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The Affect Of Slavery On Whites In The South

1010 words - 4 pages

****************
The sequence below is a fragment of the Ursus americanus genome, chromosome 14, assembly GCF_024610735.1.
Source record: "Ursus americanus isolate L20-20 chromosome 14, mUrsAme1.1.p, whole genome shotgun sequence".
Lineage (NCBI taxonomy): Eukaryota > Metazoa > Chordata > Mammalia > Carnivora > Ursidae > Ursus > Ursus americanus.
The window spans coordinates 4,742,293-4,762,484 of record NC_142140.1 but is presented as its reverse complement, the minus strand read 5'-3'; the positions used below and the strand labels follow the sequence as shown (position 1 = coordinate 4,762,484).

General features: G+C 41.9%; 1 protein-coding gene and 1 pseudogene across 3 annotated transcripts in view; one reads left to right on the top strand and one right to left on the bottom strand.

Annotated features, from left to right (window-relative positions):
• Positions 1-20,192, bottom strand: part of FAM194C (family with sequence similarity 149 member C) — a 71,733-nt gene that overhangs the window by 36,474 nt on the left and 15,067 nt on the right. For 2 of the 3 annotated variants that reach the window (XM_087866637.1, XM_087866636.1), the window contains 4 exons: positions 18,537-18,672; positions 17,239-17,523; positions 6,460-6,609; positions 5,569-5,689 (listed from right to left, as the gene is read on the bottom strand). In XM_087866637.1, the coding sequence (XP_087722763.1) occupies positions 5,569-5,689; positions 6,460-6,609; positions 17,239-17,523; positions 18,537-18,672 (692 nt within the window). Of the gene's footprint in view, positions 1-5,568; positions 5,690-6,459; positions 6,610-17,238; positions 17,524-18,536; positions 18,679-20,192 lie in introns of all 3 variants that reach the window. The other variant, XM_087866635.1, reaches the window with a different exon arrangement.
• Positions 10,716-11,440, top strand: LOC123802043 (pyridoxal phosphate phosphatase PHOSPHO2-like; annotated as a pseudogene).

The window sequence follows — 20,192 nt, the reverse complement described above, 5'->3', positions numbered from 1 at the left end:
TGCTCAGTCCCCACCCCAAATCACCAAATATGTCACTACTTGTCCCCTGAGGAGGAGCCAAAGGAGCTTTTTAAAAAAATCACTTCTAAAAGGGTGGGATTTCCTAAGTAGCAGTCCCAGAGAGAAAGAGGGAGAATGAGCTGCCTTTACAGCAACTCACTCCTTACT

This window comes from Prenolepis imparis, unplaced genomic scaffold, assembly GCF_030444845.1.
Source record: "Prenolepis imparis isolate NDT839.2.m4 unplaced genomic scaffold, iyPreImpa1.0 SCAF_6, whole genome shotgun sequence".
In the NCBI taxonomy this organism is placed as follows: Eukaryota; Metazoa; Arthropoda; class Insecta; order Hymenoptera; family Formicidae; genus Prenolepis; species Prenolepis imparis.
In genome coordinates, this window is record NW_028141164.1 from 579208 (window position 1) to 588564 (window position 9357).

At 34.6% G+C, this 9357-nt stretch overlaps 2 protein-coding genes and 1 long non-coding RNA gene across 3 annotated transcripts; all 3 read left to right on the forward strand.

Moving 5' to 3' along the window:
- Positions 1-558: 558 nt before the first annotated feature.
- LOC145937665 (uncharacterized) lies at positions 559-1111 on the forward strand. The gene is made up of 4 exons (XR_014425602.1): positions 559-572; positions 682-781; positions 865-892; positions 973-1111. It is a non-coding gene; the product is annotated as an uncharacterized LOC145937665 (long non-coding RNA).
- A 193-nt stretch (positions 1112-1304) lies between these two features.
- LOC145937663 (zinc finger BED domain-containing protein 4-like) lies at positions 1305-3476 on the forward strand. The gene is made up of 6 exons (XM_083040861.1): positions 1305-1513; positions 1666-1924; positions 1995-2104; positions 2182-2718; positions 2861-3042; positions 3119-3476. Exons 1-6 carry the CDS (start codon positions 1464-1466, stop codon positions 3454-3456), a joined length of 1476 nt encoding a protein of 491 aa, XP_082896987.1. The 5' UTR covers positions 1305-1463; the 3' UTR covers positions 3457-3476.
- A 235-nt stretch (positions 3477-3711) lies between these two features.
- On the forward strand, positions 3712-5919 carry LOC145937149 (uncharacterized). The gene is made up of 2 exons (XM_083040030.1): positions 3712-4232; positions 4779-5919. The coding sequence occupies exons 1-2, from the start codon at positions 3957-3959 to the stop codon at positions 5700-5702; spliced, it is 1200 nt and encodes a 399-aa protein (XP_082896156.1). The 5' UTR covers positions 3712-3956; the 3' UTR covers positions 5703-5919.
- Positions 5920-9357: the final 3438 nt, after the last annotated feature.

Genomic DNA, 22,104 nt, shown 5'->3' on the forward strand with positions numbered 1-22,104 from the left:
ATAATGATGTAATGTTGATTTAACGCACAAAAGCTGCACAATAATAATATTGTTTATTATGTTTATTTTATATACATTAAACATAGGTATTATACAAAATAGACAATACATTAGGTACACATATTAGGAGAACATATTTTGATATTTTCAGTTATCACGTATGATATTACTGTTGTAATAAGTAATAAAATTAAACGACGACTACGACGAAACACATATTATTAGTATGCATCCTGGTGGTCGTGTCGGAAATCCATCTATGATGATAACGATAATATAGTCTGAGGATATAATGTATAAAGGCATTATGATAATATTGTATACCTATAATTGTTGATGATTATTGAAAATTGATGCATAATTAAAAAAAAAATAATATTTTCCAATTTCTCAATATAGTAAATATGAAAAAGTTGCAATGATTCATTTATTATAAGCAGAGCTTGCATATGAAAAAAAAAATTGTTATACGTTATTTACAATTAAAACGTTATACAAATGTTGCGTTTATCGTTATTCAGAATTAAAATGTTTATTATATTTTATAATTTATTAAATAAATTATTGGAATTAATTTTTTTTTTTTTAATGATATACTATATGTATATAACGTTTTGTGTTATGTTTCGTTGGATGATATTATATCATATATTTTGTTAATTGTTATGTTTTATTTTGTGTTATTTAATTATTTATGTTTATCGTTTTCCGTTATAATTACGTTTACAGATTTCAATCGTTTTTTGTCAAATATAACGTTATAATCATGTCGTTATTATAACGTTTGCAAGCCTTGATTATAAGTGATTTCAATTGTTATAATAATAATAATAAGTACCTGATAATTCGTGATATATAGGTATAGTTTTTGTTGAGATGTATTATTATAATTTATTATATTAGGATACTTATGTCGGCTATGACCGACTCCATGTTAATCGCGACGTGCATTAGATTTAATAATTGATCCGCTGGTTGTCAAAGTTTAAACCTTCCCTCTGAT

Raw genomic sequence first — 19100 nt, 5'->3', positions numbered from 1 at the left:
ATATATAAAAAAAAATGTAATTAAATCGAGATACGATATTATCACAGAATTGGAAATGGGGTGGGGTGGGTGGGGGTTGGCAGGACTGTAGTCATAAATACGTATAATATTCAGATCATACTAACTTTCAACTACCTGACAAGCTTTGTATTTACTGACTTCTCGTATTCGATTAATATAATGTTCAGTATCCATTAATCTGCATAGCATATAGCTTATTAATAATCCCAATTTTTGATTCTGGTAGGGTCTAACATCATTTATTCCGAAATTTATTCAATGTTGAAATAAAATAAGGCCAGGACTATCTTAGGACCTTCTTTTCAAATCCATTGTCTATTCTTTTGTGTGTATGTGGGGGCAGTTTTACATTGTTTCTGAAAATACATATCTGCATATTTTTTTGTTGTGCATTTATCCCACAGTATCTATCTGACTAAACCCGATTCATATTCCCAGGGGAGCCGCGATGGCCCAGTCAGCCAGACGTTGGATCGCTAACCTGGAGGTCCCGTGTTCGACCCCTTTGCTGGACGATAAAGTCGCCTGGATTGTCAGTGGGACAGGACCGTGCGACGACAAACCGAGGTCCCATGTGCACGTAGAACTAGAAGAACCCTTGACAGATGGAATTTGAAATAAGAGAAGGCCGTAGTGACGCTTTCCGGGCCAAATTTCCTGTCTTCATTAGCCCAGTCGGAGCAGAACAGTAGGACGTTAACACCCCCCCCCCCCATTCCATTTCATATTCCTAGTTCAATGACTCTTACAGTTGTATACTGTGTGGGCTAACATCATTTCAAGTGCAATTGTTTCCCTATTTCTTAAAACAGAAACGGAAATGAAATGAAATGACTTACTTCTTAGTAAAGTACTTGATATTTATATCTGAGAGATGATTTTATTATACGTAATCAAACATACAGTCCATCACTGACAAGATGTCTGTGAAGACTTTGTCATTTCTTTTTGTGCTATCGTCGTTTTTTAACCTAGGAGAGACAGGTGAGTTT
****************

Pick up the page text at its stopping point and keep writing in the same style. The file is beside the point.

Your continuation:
From the late 1700s, right up until the end of the Civil War, slavery was the most important and influential issue in the United States. For both slave owners and non slave owners alike in both the north and the south, slavery remained a vital piece of the economy with the production of cotton, and virtually dictated the aristocratic structure of southern society. The culture of the south, of the rich and the poor, was deeply affected by the 'curious institution' of slavery, and it changed the face of the south with the plantation economy and tough competition for menial jobs that made it difficult for poor laborers to find work. Slavery proved throughout the 1800s to be a very polarizing issue, with very little middle ground between its staunch southern defenders, and the determined members of the abolitionist movement. Though the nation had mixed feelings about it during the 19th century, slavery formed the economic base for America and both determined the social structure of the south and became and extremely powerful and conflicted issue in politics.Slavery was instrumental in the economies of both the north and the south, and was a economic factor for both slave owners and those who did not own any slaves. The invention of Eli Whitney's cotton gin in 1793 reinvigorated the institution of slavery by making large plantations with hundreds of slaves profitable and cotton soon became the dominant crop of the south. Cotton's importance to the American economy increased quickly, and by 1840 around 50% of all American exports consisted of cotton, much of it to England, which got about 75% of its fiber from America. So great was cotton's power, both as an incredible economic force for the entire nation, but also as a possible economic weapon against England, should war break out that it was referred to as "King Cotton." Slavery drove this plantation economy, but also made it increasingly unstable and monopolistic. With slave prices of around $1,200 for prime field hands, many small farmers were forced to sell their farms to more prosperous farmers, making the plantation economy extremely monopolistic, and with the one crop economy, the well being of the south was dependent on price fluctuation. Slavery made the virtually feudal practices of the plantation economy possible, and was the force behind the vital production of cotton.Slavery, and the economic climate that it directly created, altered the social structure of the south and made it much more aristocratic than the north. The price for prime field hands was around $1,200, meaning that many small farmers could afford few, If any slaves and resulting in the consolidation of small farms to larger plantations, as poor farmers were forced to sell their land. This trend was so extreme that by 1850 only 1,733 families owned more than 100 slaves, creating a planter aristocracy that essentially controlled the south and produced statesmen such as John C. Calhoun. This system of a 'cottonocracy' meant...

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